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American Sniper is another addition to a long line of films made by Clint Eastwood that paints a very concrete, black and white world.

His good versus bad tale about Navy SEAL sharpshooter Chris Kyle is ahead of the box office for a third straight week, giving the film a total box office revenue of $249 million. The film has also racked up six Oscar nominations. A large portion of the film’s success is indicative to Eastwood being an outstanding director, and Bradley Cooper’s captivating performance of the Navy SEAL.

However, the controversy attached to the film is the catalyst for separating it from all the other movies released this year. American Sniper reopened the debate about the US occupation of Iraq and has sparked pop culture’s concerns about how veterans should be viewed by society. Filmmaker Michael Moore brought attention to the film when he tweeted, “My uncle was killed by a sniper in WW2. We were taught snipers were cowards. Will shoot you in the back. Snipers aren’t heroes. And invaders are worse.” His words were followed by an uproar from many Americans and media outlet Fox News.

Jeff Kyle, brother of “American Sniper” Chris Kyle, responded to Moore’s tweet on Fox News’s “Hannity” on January 31, 2015. He told Sean Hannity that American Sniper “puts the message out. It’s not a war story, it’s not a shoot ‘em up, blow ‘em up movie. It’s a story about a soldier in combat: whether it’s on the battlefield or off, he’s still in combat.”

Unfortunately, Americans have reacted unkindly to the film according to the American-Arab AntiDiscrimination Committee, or ADC. The ADC said, “A majority of the violent threats we have seen over the past few days are a result of how Arabs and Muslims are depicted in American Sniper.” The movie may intend to highlight the heroic life of Chris Kyle, but the film does perpetuate the Cowboys versus Indian motif in countless Eastwood films.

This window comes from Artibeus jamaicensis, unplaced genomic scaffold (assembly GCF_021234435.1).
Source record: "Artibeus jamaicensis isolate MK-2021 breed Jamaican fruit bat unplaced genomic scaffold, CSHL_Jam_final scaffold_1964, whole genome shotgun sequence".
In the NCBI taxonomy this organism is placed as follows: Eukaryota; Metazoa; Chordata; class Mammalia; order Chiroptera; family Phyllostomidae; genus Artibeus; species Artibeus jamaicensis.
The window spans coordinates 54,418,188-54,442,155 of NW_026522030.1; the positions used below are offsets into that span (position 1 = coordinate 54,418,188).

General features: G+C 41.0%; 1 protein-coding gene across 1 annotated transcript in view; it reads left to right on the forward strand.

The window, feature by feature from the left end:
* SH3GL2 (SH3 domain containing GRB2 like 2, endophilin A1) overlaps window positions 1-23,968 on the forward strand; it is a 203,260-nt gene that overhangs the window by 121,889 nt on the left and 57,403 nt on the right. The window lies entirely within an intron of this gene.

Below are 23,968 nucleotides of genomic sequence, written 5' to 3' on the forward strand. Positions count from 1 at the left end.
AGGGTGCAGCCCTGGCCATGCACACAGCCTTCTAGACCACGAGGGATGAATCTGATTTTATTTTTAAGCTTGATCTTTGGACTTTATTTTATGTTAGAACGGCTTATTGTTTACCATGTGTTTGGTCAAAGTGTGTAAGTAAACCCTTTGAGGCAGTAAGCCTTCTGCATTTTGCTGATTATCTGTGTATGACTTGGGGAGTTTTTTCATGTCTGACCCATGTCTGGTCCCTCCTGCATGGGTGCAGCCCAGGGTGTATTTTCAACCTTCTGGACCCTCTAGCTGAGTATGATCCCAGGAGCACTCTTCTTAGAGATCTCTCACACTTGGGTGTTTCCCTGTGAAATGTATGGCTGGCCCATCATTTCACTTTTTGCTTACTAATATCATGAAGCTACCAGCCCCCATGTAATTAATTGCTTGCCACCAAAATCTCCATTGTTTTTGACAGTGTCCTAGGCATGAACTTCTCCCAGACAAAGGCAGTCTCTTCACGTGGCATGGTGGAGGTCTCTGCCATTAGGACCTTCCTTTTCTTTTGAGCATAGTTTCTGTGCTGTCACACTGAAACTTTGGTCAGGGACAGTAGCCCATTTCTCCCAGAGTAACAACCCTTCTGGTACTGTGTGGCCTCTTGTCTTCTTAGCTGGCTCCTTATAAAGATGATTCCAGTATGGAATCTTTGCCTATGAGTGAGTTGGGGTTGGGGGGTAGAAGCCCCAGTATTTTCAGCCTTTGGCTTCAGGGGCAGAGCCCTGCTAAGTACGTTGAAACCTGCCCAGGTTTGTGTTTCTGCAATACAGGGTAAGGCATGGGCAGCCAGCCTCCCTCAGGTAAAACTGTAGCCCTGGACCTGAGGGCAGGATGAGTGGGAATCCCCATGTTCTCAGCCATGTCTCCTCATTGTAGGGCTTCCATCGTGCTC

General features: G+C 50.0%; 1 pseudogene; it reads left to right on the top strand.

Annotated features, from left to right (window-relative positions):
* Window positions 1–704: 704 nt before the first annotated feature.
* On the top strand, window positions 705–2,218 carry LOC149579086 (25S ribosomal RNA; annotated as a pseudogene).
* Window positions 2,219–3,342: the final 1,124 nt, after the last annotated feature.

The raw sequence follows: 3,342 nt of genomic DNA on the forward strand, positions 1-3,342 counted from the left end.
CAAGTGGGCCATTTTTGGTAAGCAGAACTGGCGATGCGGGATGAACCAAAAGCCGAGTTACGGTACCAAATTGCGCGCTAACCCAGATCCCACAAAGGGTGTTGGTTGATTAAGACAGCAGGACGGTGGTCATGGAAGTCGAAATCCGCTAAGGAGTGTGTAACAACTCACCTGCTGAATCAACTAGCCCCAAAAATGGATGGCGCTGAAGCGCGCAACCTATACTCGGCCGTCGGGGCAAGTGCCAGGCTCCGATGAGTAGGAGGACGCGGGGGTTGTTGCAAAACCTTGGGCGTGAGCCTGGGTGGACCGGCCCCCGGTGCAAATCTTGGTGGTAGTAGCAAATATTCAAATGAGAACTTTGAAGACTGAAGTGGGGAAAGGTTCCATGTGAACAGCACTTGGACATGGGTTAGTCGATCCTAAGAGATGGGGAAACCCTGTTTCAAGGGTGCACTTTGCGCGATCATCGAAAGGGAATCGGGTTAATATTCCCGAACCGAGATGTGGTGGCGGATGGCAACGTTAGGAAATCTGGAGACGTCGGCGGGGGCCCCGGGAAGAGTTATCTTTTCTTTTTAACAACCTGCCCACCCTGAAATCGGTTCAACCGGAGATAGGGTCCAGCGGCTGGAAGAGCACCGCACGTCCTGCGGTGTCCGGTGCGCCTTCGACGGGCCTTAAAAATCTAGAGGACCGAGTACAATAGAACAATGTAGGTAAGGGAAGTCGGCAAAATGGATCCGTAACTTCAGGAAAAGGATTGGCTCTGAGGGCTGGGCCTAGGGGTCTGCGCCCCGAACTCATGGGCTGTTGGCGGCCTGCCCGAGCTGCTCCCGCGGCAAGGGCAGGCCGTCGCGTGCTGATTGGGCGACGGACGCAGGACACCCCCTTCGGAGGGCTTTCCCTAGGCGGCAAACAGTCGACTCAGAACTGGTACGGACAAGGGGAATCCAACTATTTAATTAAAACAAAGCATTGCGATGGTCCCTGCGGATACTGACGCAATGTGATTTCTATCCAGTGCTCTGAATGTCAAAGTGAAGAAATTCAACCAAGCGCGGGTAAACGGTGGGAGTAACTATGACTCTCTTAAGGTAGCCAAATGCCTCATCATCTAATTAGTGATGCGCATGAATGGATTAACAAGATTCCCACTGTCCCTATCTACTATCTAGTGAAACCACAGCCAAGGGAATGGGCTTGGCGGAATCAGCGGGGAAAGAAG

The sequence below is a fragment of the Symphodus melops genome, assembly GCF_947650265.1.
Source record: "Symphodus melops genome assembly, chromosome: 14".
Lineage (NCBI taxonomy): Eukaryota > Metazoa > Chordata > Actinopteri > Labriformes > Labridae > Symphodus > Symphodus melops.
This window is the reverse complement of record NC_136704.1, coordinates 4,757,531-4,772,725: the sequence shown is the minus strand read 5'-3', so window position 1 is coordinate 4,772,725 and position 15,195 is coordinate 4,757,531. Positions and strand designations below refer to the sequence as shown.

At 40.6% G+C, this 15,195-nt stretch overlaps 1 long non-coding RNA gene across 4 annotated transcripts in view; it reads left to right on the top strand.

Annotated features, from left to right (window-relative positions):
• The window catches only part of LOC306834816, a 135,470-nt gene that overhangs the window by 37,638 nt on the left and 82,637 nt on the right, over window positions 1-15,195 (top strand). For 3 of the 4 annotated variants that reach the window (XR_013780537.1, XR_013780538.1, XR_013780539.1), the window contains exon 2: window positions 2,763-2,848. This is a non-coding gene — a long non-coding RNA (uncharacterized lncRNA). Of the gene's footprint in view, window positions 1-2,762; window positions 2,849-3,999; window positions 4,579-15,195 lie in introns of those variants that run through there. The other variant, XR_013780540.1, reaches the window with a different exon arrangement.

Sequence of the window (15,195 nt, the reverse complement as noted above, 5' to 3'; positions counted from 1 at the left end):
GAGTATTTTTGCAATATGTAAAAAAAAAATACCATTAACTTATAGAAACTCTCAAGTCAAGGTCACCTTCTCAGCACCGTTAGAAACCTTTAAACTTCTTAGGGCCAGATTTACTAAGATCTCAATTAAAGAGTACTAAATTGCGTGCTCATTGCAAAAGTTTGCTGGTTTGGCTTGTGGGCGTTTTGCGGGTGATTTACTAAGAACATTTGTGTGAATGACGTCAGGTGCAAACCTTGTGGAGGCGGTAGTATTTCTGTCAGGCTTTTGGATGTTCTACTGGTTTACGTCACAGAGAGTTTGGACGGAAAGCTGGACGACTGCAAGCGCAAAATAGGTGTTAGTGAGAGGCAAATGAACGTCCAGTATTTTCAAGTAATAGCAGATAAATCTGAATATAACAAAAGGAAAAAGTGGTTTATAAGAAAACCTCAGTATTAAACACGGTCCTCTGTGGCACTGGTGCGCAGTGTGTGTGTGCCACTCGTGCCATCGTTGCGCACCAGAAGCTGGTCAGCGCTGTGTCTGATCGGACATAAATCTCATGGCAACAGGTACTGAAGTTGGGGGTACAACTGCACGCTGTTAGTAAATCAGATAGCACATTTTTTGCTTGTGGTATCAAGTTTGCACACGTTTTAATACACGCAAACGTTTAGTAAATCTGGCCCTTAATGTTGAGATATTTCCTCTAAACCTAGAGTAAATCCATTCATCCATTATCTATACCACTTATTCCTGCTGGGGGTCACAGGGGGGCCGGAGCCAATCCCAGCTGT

After seeing the movie, I understand why lots of ill-informed Americans would lash out toward Muslims, because almost every Muslim in the movie is a villain. Most of the Muslim enemy combatants were dressed in darker colors, and the American soldiers in lighter tones. A.O Scott of the New York Times said the film may be seen as “upholding the Hollywood western tradition of turning complicated historical events and characters into fables and heroes.”

All scrutiny aside, American Sniper’s success is well deserved because it does a fantastic job of depicting the moral struggles an American soldier faces. The omission of complicated political issues in the film did leave me with concerns about how America would react to Eastwood’s black and white portrayal of the Iraq War.

Nonetheless, like many Americans, the movie gave me a newfound respect for veterans and their families, because it provided me with an inside look into the psychological challenges a soldier faces when defending their country.

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